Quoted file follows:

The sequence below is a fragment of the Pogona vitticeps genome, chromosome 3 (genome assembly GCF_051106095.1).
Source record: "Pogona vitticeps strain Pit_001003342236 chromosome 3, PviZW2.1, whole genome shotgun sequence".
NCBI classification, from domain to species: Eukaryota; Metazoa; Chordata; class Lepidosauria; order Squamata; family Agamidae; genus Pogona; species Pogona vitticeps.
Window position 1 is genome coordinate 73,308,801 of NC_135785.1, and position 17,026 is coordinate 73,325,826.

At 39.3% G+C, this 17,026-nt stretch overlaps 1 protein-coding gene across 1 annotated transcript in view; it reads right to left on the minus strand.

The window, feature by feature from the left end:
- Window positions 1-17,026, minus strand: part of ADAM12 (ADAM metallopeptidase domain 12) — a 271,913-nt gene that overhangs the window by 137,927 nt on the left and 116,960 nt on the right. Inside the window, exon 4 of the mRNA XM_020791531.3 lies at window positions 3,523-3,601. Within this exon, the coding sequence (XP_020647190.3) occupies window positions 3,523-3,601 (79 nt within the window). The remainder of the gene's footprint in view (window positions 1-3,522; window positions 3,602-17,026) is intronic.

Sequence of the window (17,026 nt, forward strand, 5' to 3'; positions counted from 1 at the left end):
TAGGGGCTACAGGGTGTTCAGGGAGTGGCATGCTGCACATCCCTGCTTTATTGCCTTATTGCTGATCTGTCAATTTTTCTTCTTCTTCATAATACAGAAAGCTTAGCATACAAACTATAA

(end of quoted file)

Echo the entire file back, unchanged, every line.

The sequence below is a fragment of the Pogona vitticeps genome, chromosome 3 (genome assembly GCF_051106095.1).
Source record: "Pogona vitticeps strain Pit_001003342236 chromosome 3, PviZW2.1, whole genome shotgun sequence".
NCBI classification, from domain to species: Eukaryota; Metazoa; Chordata; class Lepidosauria; order Squamata; family Agamidae; genus Pogona; species Pogona vitticeps.
Window position 1 is genome coordinate 73,308,801 of NC_135785.1, and position 17,026 is coordinate 73,325,826.

At 39.3% G+C, this 17,026-nt stretch overlaps 1 protein-coding gene across 1 annotated transcript in view; it reads right to left on the minus strand.

The window, feature by feature from the left end:
- Window positions 1-17,026, minus strand: part of ADAM12 (ADAM metallopeptidase domain 12) — a 271,913-nt gene that overhangs the window by 137,927 nt on the left and 116,960 nt on the right. Inside the window, exon 4 of the mRNA XM_020791531.3 lies at window positions 3,523-3,601. Within this exon, the coding sequence (XP_020647190.3) occupies window positions 3,523-3,601 (79 nt within the window). The remainder of the gene's footprint in view (window positions 1-3,522; window positions 3,602-17,026) is intronic.

Sequence of the window (17,026 nt, forward strand, 5' to 3'; positions counted from 1 at the left end):
TAGGGGCTACAGGGTGTTCAGGGAGTGGCATGCTGCACATCCCTGCTTTATTGCCTTATTGCTGATCTGTCAATTTTTCTTCTTCTTCATAATACAGAAAGCTTAGCATACAAACTATAA